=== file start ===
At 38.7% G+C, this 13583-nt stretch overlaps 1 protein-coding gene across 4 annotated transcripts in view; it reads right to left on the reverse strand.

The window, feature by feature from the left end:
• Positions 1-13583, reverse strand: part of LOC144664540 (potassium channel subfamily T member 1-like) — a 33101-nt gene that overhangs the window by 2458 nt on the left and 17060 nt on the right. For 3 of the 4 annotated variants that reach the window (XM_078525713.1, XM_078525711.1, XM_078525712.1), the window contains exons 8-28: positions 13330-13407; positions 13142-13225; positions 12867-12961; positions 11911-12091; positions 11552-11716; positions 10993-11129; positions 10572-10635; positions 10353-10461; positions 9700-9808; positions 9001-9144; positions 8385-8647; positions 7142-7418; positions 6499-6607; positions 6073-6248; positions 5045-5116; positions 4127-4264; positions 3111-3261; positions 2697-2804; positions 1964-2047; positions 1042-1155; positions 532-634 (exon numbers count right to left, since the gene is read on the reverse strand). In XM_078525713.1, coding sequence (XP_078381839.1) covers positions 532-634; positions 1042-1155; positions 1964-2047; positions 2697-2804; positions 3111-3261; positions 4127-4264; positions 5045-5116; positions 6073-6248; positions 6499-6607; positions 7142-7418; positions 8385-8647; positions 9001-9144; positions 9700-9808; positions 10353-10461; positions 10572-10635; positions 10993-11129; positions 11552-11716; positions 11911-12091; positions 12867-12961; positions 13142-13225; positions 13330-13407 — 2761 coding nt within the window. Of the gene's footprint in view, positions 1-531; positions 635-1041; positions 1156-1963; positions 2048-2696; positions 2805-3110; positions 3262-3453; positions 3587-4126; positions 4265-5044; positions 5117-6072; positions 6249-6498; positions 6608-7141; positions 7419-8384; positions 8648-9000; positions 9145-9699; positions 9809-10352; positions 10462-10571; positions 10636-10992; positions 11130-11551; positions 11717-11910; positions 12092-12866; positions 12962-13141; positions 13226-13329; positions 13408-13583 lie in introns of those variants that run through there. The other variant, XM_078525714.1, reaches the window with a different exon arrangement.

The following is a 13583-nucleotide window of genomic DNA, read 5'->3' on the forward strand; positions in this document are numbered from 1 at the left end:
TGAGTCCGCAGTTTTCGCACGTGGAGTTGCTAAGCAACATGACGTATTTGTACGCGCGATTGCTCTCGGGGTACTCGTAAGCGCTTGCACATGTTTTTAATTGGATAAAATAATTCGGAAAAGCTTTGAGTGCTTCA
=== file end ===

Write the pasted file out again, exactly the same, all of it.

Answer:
At 38.7% G+C, this 13583-nt stretch overlaps 1 protein-coding gene across 4 annotated transcripts in view; it reads right to left on the reverse strand.

The window, feature by feature from the left end:
• Positions 1-13583, reverse strand: part of LOC144664540 (potassium channel subfamily T member 1-like) — a 33101-nt gene that overhangs the window by 2458 nt on the left and 17060 nt on the right. For 3 of the 4 annotated variants that reach the window (XM_078525713.1, XM_078525711.1, XM_078525712.1), the window contains exons 8-28: positions 13330-13407; positions 13142-13225; positions 12867-12961; positions 11911-12091; positions 11552-11716; positions 10993-11129; positions 10572-10635; positions 10353-10461; positions 9700-9808; positions 9001-9144; positions 8385-8647; positions 7142-7418; positions 6499-6607; positions 6073-6248; positions 5045-5116; positions 4127-4264; positions 3111-3261; positions 2697-2804; positions 1964-2047; positions 1042-1155; positions 532-634 (exon numbers count right to left, since the gene is read on the reverse strand). In XM_078525713.1, coding sequence (XP_078381839.1) covers positions 532-634; positions 1042-1155; positions 1964-2047; positions 2697-2804; positions 3111-3261; positions 4127-4264; positions 5045-5116; positions 6073-6248; positions 6499-6607; positions 7142-7418; positions 8385-8647; positions 9001-9144; positions 9700-9808; positions 10353-10461; positions 10572-10635; positions 10993-11129; positions 11552-11716; positions 11911-12091; positions 12867-12961; positions 13142-13225; positions 13330-13407 — 2761 coding nt within the window. Of the gene's footprint in view, positions 1-531; positions 635-1041; positions 1156-1963; positions 2048-2696; positions 2805-3110; positions 3262-3453; positions 3587-4126; positions 4265-5044; positions 5117-6072; positions 6249-6498; positions 6608-7141; positions 7419-8384; positions 8648-9000; positions 9145-9699; positions 9809-10352; positions 10462-10571; positions 10636-10992; positions 11130-11551; positions 11717-11910; positions 12092-12866; positions 12962-13141; positions 13226-13329; positions 13408-13583 lie in introns of those variants that run through there. The other variant, XM_078525714.1, reaches the window with a different exon arrangement.

The following is a 13583-nucleotide window of genomic DNA, read 5'->3' on the forward strand; positions in this document are numbered from 1 at the left end:
TGAGTCCGCAGTTTTCGCACGTGGAGTTGCTAAGCAACATGACGTATTTGTACGCGCGATTGCTCTCGGGGTACTCGTAAGCGCTTGCACATGTTTTTAATTGGATAAAATAATTCGGAAAAGCTTTGAGTGCTTCA